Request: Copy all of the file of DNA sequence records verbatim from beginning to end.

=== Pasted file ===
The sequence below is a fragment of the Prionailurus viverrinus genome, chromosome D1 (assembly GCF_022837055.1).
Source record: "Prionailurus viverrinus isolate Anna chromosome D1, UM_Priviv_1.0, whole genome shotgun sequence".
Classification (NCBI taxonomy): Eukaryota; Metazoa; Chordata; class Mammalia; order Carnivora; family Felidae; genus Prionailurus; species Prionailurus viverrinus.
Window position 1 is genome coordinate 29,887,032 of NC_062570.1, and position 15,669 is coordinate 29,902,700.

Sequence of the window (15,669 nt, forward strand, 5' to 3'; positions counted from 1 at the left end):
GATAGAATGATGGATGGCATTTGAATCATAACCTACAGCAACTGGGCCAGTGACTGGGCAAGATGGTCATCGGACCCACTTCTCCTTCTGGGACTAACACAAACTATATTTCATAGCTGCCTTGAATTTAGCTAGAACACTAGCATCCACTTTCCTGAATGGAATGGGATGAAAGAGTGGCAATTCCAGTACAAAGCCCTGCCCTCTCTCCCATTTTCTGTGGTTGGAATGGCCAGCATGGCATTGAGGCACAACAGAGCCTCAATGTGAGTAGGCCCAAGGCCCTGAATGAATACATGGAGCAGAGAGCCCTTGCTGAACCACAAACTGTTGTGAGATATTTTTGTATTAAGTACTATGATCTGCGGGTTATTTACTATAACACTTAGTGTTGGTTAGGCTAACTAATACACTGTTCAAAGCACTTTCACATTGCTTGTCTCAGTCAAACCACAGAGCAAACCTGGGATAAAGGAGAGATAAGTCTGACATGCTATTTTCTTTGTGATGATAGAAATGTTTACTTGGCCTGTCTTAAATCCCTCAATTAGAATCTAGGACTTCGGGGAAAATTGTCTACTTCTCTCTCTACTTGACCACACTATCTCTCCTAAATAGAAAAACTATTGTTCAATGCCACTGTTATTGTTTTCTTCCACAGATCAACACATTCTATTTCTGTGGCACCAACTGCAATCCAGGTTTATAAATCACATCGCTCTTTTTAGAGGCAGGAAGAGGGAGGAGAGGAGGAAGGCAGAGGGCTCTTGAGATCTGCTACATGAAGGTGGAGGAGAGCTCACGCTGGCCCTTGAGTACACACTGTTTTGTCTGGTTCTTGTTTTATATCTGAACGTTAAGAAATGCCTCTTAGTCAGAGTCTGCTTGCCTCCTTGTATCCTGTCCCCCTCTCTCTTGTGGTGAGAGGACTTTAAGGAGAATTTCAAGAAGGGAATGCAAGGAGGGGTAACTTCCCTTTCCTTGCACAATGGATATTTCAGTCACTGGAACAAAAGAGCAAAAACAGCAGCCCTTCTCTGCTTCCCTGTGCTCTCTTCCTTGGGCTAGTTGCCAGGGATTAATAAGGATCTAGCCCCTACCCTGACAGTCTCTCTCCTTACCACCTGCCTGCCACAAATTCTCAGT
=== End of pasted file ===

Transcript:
The sequence below is a fragment of the Prionailurus viverrinus genome, chromosome D1 (assembly GCF_022837055.1).
Source record: "Prionailurus viverrinus isolate Anna chromosome D1, UM_Priviv_1.0, whole genome shotgun sequence".
Classification (NCBI taxonomy): Eukaryota; Metazoa; Chordata; class Mammalia; order Carnivora; family Felidae; genus Prionailurus; species Prionailurus viverrinus.
Window position 1 is genome coordinate 29,887,032 of NC_062570.1, and position 15,669 is coordinate 29,902,700.

Sequence of the window (15,669 nt, forward strand, 5' to 3'; positions counted from 1 at the left end):
GATAGAATGATGGATGGCATTTGAATCATAACCTACAGCAACTGGGCCAGTGACTGGGCAAGATGGTCATCGGACCCACTTCTCCTTCTGGGACTAACACAAACTATATTTCATAGCTGCCTTGAATTTAGCTAGAACACTAGCATCCACTTTCCTGAATGGAATGGGATGAAAGAGTGGCAATTCCAGTACAAAGCCCTGCCCTCTCTCCCATTTTCTGTGGTTGGAATGGCCAGCATGGCATTGAGGCACAACAGAGCCTCAATGTGAGTAGGCCCAAGGCCCTGAATGAATACATGGAGCAGAGAGCCCTTGCTGAACCACAAACTGTTGTGAGATATTTTTGTATTAAGTACTATGATCTGCGGGTTATTTACTATAACACTTAGTGTTGGTTAGGCTAACTAATACACTGTTCAAAGCACTTTCACATTGCTTGTCTCAGTCAAACCACAGAGCAAACCTGGGATAAAGGAGAGATAAGTCTGACATGCTATTTTCTTTGTGATGATAGAAATGTTTACTTGGCCTGTCTTAAATCCCTCAATTAGAATCTAGGACTTCGGGGAAAATTGTCTACTTCTCTCTCTACTTGACCACACTATCTCTCCTAAATAGAAAAACTATTGTTCAATGCCACTGTTATTGTTTTCTTCCACAGATCAACACATTCTATTTCTGTGGCACCAACTGCAATCCAGGTTTATAAATCACATCGCTCTTTTTAGAGGCAGGAAGAGGGAGGAGAGGAGGAAGGCAGAGGGCTCTTGAGATCTGCTACATGAAGGTGGAGGAGAGCTCACGCTGGCCCTTGAGTACACACTGTTTTGTCTGGTTCTTGTTTTATATCTGAACGTTAAGAAATGCCTCTTAGTCAGAGTCTGCTTGCCTCCTTGTATCCTGTCCCCCTCTCTCTTGTGGTGAGAGGACTTTAAGGAGAATTTCAAGAAGGGAATGCAAGGAGGGGTAACTTCCCTTTCCTTGCACAATGGATATTTCAGTCACTGGAACAAAAGAGCAAAAACAGCAGCCCTTCTCTGCTTCCCTGTGCTCTCTTCCTTGGGCTAGTTGCCAGGGATTAATAAGGATCTAGCCCCTACCCTGACAGTCTCTCTCCTTACCACCTGCCTGCCACAAATTCTCAGT